The Books that ‘Shaped’ C.S. Lewis
More than just an author (which is how most of us know him today), C.S. Lewis was an avid reader. More than that, he was an avid reader of books on Christian doctrine. He always pointed to books of doctrine over ‘devotion’. In Lewis’ introduction to a particular translation of Athanasius work ‘On the Incarnation’ he wrote,
“for my own part I tend to find the doctrinal books often more helpful in devotion than the devotional books, and I rather suspect that the same experience may await many others. I believe that many who find that ‘nothing happens’ when they sit down, or kneel down, to a book of devotion, would find that the heart sings unbidden while they are working their way through a tough bit of theology with a pipe in their teeth and a pencil in their hand.”
I think this points us to an important idea pertaining to good writing, it requires hard thinking.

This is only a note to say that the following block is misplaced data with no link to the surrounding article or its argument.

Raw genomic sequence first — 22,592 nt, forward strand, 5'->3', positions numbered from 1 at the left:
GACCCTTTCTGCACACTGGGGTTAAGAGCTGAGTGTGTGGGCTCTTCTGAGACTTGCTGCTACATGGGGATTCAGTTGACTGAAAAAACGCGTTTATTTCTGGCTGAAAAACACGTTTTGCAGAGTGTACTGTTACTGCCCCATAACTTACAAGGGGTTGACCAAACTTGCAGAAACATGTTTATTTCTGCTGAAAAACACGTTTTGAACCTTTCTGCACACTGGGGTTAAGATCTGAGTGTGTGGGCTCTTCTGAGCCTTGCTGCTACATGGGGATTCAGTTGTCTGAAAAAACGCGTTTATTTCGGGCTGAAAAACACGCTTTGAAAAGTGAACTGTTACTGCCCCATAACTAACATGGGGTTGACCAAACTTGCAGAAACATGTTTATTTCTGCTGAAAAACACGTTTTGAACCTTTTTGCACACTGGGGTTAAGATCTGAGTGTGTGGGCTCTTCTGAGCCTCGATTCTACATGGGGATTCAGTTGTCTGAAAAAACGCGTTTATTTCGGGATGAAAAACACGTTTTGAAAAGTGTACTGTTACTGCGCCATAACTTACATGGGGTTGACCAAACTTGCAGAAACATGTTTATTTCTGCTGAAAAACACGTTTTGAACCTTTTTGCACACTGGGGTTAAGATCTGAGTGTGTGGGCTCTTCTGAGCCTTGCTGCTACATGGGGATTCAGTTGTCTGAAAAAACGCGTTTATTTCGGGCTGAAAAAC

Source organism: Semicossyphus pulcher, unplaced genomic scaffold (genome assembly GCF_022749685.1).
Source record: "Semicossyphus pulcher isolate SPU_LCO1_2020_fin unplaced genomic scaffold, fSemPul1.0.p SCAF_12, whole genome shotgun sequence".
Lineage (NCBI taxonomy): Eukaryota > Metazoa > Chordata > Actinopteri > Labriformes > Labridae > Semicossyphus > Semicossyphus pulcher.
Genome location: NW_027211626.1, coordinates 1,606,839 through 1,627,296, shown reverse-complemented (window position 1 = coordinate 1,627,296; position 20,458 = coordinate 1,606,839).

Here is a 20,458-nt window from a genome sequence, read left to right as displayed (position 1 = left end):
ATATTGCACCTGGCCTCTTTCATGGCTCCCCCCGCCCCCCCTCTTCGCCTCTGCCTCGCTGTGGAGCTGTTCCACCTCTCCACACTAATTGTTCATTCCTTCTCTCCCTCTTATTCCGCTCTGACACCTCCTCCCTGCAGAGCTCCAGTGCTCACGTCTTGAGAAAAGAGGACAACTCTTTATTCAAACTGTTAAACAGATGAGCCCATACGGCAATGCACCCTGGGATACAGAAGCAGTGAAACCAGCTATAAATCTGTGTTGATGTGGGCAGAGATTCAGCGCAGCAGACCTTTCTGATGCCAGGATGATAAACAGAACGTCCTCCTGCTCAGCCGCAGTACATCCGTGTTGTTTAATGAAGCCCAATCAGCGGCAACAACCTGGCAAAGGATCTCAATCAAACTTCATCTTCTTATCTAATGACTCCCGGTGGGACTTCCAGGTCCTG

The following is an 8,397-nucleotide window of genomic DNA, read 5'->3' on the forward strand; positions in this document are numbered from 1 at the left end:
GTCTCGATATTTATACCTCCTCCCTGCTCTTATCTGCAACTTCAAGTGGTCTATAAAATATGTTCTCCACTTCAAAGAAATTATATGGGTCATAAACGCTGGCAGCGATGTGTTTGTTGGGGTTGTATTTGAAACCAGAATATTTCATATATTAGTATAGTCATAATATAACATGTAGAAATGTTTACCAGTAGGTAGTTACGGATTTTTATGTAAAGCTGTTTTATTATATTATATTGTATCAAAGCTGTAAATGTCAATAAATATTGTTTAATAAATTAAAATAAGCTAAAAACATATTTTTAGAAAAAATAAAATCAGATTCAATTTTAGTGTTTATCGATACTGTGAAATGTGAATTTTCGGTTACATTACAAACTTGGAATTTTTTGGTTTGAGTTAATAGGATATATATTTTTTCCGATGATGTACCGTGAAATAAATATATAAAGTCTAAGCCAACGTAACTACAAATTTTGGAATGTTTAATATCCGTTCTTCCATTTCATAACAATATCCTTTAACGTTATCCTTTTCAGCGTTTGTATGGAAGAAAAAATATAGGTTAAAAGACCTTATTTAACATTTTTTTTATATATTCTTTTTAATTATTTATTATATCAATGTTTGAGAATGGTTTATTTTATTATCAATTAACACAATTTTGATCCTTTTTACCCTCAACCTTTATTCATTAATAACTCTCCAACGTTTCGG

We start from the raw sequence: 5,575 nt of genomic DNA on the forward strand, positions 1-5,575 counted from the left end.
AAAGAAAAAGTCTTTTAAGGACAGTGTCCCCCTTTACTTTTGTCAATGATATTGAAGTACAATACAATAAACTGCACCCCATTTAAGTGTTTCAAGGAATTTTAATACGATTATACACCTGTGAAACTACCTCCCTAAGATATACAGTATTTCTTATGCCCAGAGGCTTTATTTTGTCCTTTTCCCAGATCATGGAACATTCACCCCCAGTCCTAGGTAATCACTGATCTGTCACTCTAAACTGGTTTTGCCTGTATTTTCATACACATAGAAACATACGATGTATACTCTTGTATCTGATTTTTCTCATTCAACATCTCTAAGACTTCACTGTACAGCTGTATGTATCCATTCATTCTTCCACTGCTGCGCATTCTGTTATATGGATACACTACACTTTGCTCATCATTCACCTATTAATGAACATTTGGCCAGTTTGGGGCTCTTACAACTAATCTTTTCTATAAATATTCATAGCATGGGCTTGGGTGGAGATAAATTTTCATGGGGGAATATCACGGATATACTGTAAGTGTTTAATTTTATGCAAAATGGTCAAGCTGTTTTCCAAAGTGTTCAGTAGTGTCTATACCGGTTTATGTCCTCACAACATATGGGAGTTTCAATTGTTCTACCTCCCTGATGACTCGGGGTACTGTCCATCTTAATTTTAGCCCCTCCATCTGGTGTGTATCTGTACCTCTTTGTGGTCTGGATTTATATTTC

I agree with Lewis, my own experience attests to this. Even when it comes to subjects other than Christian theology, I would rather be challenged than spoon fed. But…I have always been curious to what books made Lewis’ heart sing?
Well, we might have one source. In 1962, The Christian Century magazine published C.S. Lewis’s answer to the question, “What books did most to shape your vocational attitude and your philosophy of life?” While some of the books listed are not solely focused on the subject of Christian theology, we can gleam something about the life and mind of Lewis.
Here is C.S. Lewis’s list.
1. Phantastes by George MacDonald.
2. The Everlasting Man by G. K. Chesterton.
3. The Aeneid by Virgil.
4. The Temple by George Herbert.
5. The Prelude by William Wordsworth.
6. The Idea of the Holy by Rudolf Otto.
7. The Consolation of Philosophy by Boethius.
8. Life of Samuel Johnson by James Boswell.
9. Descent into Hell by Charles Williams.
10. Theism and Humanism by Arthur James Balfour.